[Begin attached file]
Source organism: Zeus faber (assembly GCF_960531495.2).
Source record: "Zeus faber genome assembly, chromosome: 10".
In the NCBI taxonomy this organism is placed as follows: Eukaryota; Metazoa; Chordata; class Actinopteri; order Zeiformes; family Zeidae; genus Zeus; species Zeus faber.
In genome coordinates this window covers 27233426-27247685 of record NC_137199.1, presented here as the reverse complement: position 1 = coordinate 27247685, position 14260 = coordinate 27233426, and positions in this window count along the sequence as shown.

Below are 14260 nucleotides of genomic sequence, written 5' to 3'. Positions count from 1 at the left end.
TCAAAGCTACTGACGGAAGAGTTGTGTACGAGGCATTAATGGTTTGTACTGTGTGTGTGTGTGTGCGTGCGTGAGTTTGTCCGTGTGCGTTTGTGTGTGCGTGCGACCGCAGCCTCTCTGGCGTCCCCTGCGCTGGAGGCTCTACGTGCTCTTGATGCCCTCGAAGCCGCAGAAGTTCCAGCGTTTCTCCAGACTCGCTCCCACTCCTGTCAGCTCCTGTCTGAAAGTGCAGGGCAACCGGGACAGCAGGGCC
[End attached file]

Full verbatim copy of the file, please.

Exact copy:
Source organism: Zeus faber (assembly GCF_960531495.2).
Source record: "Zeus faber genome assembly, chromosome: 10".
In the NCBI taxonomy this organism is placed as follows: Eukaryota; Metazoa; Chordata; class Actinopteri; order Zeiformes; family Zeidae; genus Zeus; species Zeus faber.
In genome coordinates this window covers 27233426-27247685 of record NC_137199.1, presented here as the reverse complement: position 1 = coordinate 27247685, position 14260 = coordinate 27233426, and positions in this window count along the sequence as shown.

Below are 14260 nucleotides of genomic sequence, written 5' to 3'. Positions count from 1 at the left end.
TCAAAGCTACTGACGGAAGAGTTGTGTACGAGGCATTAATGGTTTGTACTGTGTGTGTGTGTGTGCGTGCGTGAGTTTGTCCGTGTGCGTTTGTGTGTGCGTGCGACCGCAGCCTCTCTGGCGTCCCCTGCGCTGGAGGCTCTACGTGCTCTTGATGCCCTCGAAGCCGCAGAAGTTCCAGCGTTTCTCCAGACTCGCTCCCACTCCTGTCAGCTCCTGTCTGAAAGTGCAGGGCAACCGGGACAGCAGGGCC